With the economy facing considerable headwinds, the last thing Pakistan needs is a deterioration in security environment. Since the fall of Kabul in August 2021, there has been a sharp increase in terrorism incidents in the country, especially in major cities. In a change of tactics, militants have been targeting the police and security forces themselves. It is paramount to preserve the morale of law and order personnel.
As officials publicly confirm that mischief is being directed from other side of the Pak-Afghan border, voices are now growing louder inside Pakistan to confront the Taliban government to do something about it. There is little sympathy (if not schadenfreude) for Pakistan’s predicament in Western capitals. The US and its allies faced ignominious exit from Afghanistan last year – they feel it is Pakistan’s mess to fix now.
Over the past six months, Pakistan’s economy has provided the necessary means of rescuing the Taliban economy from a complete collapse. Pakistan wasted no time in opening up a donors-led humanitarian corridor to channel food, medical and other essential supplies to the war-torn country. Pakistan also swallowed the local difficulties that arose out of smuggling of food supplies and US dollars to Afghanistan.
In the face of growing humanitarian crisis in Afghanistan, Pakistan has also been vocal at international forums, urging global powers to engage with the new regime in Kabul. International development agencies, including those under the UN, have also urged the same. It was partly the result of such diplomacy that the US Treasury started granting third-party waivers to NGOs to engage with the Taliban.
Liquidity situation in Afghanistan is expected to improve after the US Treasury last week allowed international banks to resume money-transfer services for direct humanitarian purposes, besides authorizing NGOs to pay doctors, nurses and teachers employed in public-sector hospitals and schools. The UN last month launched $5 billion funding appeal for Afghanistan in 2022. Above-mentioned waivers are crucial to unlock some of that funding, as they remove some of the prohibitions on financial dealings.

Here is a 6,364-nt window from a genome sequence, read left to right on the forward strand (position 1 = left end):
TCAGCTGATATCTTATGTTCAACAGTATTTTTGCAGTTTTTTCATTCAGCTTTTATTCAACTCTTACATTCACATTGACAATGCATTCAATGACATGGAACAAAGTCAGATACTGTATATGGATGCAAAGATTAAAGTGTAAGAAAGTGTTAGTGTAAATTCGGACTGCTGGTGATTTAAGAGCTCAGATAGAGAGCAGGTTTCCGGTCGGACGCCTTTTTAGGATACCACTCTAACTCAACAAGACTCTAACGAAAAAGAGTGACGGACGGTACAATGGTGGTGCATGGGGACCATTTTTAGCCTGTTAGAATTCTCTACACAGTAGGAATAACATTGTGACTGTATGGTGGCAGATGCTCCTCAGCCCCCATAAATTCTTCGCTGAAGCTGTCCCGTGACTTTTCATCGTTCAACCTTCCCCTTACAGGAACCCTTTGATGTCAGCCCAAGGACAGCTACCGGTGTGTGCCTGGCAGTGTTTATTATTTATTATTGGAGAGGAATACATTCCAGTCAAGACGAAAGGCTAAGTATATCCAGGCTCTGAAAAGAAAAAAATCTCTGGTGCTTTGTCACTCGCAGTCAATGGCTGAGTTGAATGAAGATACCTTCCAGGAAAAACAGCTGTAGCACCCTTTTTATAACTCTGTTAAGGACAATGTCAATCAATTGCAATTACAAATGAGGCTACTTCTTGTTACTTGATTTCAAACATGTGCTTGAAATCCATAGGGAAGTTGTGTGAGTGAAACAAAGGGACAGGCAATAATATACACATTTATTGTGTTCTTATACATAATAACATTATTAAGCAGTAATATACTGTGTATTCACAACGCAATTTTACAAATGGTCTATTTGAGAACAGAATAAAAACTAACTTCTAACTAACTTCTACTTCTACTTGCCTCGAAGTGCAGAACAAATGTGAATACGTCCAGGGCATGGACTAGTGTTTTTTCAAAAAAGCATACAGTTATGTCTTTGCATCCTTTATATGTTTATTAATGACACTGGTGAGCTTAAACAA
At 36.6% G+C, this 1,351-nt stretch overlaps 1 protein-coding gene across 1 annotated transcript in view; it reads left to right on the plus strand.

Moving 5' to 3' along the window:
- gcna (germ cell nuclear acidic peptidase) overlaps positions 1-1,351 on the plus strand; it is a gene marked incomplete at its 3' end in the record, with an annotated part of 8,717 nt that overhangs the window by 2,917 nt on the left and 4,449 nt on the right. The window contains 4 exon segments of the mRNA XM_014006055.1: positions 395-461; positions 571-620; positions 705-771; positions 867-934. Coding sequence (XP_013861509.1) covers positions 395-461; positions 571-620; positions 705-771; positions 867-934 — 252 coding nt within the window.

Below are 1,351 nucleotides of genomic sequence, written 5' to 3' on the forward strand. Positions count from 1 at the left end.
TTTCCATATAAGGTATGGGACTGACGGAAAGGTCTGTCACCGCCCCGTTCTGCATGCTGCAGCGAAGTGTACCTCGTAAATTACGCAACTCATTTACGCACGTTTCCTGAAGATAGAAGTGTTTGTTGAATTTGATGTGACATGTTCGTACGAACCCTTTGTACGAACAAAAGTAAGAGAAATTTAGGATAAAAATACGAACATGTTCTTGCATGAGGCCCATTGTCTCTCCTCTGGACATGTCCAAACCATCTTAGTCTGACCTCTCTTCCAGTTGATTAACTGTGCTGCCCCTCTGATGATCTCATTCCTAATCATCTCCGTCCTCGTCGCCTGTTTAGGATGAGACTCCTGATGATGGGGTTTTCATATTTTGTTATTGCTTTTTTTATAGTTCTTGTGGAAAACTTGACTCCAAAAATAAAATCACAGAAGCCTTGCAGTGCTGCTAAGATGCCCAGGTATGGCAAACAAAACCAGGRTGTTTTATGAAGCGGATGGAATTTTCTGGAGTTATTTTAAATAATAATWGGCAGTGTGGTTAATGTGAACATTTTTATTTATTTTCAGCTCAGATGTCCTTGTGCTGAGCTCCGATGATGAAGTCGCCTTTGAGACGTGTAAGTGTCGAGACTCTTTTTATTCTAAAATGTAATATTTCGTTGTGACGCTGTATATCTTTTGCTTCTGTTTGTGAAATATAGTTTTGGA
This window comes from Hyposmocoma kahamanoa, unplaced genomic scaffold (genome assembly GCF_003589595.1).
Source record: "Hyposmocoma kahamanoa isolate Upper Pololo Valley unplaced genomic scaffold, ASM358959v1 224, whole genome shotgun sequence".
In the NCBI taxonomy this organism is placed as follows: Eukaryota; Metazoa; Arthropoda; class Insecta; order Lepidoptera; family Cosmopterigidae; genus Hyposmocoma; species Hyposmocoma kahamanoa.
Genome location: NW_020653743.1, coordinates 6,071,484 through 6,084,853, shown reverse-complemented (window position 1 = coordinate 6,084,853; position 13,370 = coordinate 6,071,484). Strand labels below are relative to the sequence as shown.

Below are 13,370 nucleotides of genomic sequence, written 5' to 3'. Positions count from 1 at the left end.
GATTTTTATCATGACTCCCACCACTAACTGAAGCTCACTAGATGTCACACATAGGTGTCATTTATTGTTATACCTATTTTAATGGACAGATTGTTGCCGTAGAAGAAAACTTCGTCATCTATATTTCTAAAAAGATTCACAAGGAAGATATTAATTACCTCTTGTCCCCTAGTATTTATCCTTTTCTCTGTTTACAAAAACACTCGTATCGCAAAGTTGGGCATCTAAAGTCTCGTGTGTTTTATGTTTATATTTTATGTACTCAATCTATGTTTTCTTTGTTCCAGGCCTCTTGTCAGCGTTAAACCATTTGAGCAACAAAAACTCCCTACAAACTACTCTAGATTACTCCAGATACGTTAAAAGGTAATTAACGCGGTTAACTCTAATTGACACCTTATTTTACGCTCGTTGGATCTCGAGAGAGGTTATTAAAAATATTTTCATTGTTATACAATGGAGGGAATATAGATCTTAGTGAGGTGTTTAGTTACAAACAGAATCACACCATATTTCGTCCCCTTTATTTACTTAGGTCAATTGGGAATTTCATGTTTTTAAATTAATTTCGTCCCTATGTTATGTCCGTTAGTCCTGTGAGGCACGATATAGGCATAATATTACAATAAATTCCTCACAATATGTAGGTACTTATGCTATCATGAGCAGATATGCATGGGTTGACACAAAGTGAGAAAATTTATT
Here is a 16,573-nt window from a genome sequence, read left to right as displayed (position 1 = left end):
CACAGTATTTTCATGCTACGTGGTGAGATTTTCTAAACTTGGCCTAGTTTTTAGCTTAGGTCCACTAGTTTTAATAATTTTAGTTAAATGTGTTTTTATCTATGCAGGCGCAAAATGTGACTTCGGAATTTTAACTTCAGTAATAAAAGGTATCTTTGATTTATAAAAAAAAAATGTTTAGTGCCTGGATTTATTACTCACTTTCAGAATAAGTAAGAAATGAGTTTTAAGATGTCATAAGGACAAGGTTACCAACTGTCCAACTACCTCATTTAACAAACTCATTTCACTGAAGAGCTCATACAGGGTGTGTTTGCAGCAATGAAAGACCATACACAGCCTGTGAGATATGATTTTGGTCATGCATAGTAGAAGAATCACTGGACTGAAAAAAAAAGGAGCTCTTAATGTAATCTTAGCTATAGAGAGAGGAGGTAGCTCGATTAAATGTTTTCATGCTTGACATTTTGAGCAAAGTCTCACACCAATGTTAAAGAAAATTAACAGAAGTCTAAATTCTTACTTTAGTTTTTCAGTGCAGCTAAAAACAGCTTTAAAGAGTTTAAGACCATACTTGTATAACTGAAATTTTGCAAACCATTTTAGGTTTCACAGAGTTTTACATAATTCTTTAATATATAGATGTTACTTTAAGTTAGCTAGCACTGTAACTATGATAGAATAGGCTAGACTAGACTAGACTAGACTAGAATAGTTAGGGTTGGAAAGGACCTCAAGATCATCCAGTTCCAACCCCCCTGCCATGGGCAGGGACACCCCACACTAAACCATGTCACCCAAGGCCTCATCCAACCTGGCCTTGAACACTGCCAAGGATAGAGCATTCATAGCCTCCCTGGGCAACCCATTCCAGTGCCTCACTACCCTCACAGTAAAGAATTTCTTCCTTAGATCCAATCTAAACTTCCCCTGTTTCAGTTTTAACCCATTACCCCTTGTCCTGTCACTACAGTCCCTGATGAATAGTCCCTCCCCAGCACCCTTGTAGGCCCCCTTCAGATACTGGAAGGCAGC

While these positive developments may take some of the economic pressure off Pakistan, they have the potential to go the opposite way for its security. An emboldened Taliban regime is expected to make demands of Pakistan, including regime recognition, border-fencing and more appeasement towards the TTP. Meanwhile, just as the rest of the world, Pakistan is yet to officially recognize the Taliban rule, recent high-level bilateral visits notwithstanding. Recent events have developed misgivings about each other.
The policy options do not look easy for Pakistan. At one end of the spectrum is ‘accommodation’ of Taliban demands – but it would be mistakenly assuming that the latter has the capacity to rein in the TTP and its affiliates. At the other end lies ‘confrontation’ – but going down this path would be like shutting the stable door after the horse has bolted. In the middle somewhere lies the option of active ‘engagement’ – the art of tough-minded, no-nonsense diplomacy to secure the homeland from foreign threats.